IN the aftermath of the biggest surge in living memory, it looked like one of Yorkshire’s remotest landmarks was about to become an island.
A year on visitors have to tramp the three miles along Spurn Point to the head, after a 400m stretch of road was swept away.
Depending on the state of the tide Spurn can now be cut off for several hours, but it is far from becoming an island permanently, says Yorkshire Wildlife Trust project officer Andy Mason.
Mr Mason says Spurn appears to be doing what Prof John Pethwick, formerly of Hull University, predicted it would do: wash over on the highest tides, creating a series of shallow dunes, which bit by bit moves westwards.
Mr Mason said: “The sea came through but it hasn’t created a channel which everybody predicted it would.
“It is a temporary island on big tides - on neap tides people can just walk across.”
There are around half the normal visitors - around 25,000 came last year - but the lack of noise and traffic has had benefits for wildlife, with birds roosting in areas they wouldn’t normally frequent, and everyone feeling the benefits of the wilderness and solitude.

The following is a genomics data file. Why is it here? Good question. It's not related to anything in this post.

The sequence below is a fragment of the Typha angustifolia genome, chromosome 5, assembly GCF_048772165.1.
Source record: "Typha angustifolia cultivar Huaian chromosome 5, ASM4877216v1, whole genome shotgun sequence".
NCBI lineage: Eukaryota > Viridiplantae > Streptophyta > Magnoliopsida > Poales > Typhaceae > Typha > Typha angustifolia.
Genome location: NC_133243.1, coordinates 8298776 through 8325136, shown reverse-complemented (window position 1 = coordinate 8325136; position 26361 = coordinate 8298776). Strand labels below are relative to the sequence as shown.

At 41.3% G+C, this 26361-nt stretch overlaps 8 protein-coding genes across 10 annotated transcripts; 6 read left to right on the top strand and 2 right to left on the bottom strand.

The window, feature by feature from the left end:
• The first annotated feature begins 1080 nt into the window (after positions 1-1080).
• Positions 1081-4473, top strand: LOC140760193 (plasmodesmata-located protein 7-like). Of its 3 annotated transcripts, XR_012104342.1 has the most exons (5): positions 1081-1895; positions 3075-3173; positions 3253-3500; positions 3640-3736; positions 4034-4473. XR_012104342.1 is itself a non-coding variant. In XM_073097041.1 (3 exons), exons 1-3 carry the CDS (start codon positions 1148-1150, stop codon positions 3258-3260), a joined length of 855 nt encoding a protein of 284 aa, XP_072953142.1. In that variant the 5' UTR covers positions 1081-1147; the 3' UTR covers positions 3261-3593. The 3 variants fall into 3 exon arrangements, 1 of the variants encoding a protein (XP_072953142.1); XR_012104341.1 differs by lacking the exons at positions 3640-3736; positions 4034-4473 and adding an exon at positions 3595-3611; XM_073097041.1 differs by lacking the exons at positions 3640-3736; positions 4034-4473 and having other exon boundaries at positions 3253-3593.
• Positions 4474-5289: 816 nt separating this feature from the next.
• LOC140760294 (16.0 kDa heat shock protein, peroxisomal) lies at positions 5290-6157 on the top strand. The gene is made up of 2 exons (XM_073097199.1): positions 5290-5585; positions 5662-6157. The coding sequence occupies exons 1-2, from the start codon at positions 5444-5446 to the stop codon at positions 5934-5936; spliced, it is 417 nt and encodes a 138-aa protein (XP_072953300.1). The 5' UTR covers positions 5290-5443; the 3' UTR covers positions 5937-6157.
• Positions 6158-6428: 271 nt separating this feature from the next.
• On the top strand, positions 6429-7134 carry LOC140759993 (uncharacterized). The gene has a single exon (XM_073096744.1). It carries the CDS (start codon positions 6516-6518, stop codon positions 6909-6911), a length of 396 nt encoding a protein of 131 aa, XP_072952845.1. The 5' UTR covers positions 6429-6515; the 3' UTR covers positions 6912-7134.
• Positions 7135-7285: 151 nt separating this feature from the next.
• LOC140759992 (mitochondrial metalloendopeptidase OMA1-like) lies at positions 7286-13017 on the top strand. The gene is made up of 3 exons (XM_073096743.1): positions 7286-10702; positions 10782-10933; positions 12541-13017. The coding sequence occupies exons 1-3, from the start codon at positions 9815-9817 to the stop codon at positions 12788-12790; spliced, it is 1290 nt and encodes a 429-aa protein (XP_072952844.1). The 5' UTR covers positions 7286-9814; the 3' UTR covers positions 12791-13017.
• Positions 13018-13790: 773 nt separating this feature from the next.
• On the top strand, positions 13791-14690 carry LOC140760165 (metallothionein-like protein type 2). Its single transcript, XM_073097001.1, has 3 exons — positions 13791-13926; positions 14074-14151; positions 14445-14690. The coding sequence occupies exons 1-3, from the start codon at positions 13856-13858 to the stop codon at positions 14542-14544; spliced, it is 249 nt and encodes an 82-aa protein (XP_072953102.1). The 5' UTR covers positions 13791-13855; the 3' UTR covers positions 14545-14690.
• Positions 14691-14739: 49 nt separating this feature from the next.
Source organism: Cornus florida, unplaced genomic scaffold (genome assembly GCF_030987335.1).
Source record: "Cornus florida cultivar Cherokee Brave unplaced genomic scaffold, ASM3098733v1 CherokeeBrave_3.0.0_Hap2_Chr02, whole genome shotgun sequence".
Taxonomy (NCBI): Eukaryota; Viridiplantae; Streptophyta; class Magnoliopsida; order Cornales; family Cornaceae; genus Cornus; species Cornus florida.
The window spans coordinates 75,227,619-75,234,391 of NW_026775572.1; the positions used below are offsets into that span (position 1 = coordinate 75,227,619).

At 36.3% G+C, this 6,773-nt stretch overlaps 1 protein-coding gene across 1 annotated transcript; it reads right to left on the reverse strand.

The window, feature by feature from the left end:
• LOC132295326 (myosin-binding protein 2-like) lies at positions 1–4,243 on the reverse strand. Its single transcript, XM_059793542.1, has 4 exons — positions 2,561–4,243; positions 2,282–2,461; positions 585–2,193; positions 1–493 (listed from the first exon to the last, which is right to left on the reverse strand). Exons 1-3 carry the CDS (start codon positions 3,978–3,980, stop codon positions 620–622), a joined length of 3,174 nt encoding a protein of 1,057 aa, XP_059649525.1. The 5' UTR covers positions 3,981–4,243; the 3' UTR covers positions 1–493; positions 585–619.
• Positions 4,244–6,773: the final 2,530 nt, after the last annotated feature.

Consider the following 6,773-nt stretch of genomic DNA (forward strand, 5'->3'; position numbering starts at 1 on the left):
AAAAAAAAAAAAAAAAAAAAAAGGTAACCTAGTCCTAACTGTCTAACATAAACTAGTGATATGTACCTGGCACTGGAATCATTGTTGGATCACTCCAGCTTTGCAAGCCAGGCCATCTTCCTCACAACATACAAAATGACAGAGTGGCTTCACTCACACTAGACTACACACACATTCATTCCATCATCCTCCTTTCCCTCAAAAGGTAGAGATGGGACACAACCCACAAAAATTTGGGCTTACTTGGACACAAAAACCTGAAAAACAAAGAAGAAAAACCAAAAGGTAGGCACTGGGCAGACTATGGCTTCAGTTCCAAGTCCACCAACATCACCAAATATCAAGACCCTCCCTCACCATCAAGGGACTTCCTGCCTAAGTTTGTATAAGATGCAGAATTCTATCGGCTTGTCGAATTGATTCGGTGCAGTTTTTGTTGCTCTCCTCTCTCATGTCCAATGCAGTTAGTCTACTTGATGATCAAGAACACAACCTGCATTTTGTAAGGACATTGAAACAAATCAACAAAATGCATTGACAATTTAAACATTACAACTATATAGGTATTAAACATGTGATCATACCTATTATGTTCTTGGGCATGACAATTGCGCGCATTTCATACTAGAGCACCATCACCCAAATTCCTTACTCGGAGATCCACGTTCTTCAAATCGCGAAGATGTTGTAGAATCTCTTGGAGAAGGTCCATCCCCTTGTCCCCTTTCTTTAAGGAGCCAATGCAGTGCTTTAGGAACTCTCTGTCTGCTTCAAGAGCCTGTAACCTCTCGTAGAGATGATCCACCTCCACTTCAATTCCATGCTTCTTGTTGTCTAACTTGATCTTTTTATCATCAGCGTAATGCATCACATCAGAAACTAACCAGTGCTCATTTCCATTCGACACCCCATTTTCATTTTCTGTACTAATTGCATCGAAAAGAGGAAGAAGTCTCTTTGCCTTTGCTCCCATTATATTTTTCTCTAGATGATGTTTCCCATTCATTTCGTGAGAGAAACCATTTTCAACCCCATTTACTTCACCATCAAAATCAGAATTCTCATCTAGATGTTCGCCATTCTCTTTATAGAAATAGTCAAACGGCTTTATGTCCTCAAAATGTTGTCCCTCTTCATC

The only occasional traffic is from Associated British Ports staff who guide ships up the estuary and the lifeboatmen as they swap shifts as they churn through the sand in their four by fours.
Mr Mason has seen remarkable sights like seals surfing as the waves from the Humber on one side and the waters of the estuary meet in the shallow crossing point.
“It is getting less disturbance now as it is not so easy for people to get down now.
“But when we had some beautiful weather a few weeks ago there were lots of people down at the point. They made the effort because they care about the place and want to look after it.”
As for the road there are no plans to reinstate it: “With the beach moving so much there is nothing stable to put it on,” said Mr Mason. *On December 13 YWT are running a Christmas safari at Spurn. Book through their website.